Most people are uncomfortable with silence. There’s something very awkward about it somehow. As an organist, I love the MIDI component in our organ that allows me to pre-record a song and play it when I go up for communion. Before it was installed, I dreaded those silent two minutes like you wouldn’t believe. I felt like everyone was staring at me, waiting for me to get back on the organ bench. But with quiet music playing in the background, somehow everything seems better. The same philosophy holds true in conversation. We all dread those awkward lapses when no one has anything to say. We try desperately to fill the void with pointless one-liners: “Soooo, nice day out today, huh?” or “Man, I’m tired,” or “Let’s see, what else?…” We just have to say something, anything to avoid silence. But sometimes silence is a good thing. Recently a friend told me devastating news on their end that literally left me speechless. I racked my brain for something to say and came up completely blank. (That’s rare for me, by the way. I’m a writer and I’m supposed to have a way with words, so you know things are desperate when even I can’t think of a response.) After a while I finally realized something important. Sometimes the most powerful way to communicate is to say nothing at all.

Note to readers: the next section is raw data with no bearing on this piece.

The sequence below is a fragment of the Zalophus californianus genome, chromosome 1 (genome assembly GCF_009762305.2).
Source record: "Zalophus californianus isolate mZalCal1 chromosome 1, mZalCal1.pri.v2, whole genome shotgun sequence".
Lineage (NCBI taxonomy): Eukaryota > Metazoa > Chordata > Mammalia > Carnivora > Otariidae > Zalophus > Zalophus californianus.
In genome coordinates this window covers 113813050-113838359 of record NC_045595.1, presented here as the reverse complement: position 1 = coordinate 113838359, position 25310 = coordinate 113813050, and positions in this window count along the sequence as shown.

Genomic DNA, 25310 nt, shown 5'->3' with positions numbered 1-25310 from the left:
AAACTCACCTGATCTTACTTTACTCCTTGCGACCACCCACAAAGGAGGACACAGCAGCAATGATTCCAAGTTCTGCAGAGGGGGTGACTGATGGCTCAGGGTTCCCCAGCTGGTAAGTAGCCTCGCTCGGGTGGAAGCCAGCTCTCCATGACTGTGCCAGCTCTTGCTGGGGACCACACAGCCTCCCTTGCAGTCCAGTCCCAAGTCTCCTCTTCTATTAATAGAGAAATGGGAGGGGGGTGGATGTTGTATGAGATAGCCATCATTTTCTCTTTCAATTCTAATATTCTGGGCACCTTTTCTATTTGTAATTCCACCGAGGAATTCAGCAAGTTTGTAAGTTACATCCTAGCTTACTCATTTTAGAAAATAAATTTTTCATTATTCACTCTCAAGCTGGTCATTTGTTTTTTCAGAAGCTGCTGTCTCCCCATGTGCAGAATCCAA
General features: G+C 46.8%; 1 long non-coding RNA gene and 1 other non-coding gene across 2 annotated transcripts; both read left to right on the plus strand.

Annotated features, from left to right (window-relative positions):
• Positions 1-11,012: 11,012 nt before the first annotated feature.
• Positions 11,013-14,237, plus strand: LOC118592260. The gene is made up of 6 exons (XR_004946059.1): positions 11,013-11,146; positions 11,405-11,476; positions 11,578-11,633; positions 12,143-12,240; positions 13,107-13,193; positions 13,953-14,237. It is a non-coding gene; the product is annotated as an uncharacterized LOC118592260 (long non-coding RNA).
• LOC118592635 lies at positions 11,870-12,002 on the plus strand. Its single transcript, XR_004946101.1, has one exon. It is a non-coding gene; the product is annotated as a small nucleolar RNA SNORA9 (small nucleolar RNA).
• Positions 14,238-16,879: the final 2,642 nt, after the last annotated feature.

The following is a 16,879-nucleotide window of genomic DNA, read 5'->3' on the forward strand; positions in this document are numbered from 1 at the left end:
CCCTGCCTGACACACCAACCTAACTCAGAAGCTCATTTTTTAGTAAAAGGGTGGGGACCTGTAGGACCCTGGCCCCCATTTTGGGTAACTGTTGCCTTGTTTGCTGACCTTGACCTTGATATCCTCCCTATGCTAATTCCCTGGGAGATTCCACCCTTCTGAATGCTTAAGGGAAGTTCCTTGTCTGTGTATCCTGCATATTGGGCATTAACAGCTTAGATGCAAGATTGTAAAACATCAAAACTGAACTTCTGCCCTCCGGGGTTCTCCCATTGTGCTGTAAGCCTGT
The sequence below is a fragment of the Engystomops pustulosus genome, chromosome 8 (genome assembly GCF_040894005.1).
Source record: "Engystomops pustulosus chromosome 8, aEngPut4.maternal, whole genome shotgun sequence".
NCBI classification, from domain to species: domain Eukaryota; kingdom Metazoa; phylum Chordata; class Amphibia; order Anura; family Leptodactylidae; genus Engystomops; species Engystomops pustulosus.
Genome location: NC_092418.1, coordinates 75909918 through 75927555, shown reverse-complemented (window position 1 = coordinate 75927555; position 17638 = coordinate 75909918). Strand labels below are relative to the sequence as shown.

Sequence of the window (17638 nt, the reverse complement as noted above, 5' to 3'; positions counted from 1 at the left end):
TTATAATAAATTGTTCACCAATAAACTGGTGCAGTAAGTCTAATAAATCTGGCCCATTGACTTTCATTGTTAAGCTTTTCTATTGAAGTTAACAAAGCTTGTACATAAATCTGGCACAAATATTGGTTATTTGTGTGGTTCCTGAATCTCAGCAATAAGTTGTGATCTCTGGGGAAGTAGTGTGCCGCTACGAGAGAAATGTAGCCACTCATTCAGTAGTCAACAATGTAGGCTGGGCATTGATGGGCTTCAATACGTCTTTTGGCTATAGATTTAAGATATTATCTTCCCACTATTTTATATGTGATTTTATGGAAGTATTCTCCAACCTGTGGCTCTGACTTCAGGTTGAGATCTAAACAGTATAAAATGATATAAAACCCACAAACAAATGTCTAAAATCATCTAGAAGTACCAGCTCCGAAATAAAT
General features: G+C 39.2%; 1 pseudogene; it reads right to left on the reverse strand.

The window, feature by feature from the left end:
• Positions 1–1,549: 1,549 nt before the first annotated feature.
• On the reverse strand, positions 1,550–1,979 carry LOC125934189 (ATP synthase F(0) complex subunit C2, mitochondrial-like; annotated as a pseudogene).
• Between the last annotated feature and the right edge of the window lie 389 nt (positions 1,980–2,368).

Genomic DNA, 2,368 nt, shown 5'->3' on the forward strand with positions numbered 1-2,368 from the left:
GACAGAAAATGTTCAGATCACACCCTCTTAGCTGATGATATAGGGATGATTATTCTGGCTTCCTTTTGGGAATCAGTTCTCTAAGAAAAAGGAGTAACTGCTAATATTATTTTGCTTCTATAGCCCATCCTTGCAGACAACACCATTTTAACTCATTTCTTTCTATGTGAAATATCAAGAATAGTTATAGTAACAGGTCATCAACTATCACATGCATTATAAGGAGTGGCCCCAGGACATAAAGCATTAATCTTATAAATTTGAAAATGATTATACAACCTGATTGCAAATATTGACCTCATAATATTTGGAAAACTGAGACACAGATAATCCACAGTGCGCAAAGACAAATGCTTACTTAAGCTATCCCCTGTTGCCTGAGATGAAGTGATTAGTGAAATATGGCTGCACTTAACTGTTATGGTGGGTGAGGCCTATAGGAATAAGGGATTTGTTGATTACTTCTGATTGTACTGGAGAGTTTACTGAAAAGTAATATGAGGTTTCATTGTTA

I’ve been on both the giving and the receiving end of comfort during hard times, and I’ve learned more by being on the receiving end. When we went through a particularly hard time in our lives a few years ago, people tried to be supportive by encouraging my husband and me. This is a kind thing to do, but a lot of people said things that weren’t helpful. I’ve learned never ever to start a phrase with, “Well, at least…” Don’t do it, people. Just don’t. If you’re talking to someone who has just received news that their cancer is aggressive and terminal, don’t try to make them feel better by saying, “Well, at least you’ve led a full life so far.” If a friend has just suffered a miscarriage, don’t say, “Well, at least you have other kids. And you’re young—you can try again!” If someone has just lost a job don’t sugarcoat it by saying, “Well, at least you weren’t living paycheck to paycheck!” When talking to someone whose loved one died unexpectedly, don’t say, “Well, at least she’s in a better place.” None of those responses are helpful. At all. Never try to compare someone’s situation with a worse scenario. Even if the things you say may have a nugget of truth in them, grieving people aren’t ready to hear them. It only makes them feel worse, as if they should somehow be thankful that their situation isn’t worse than it is.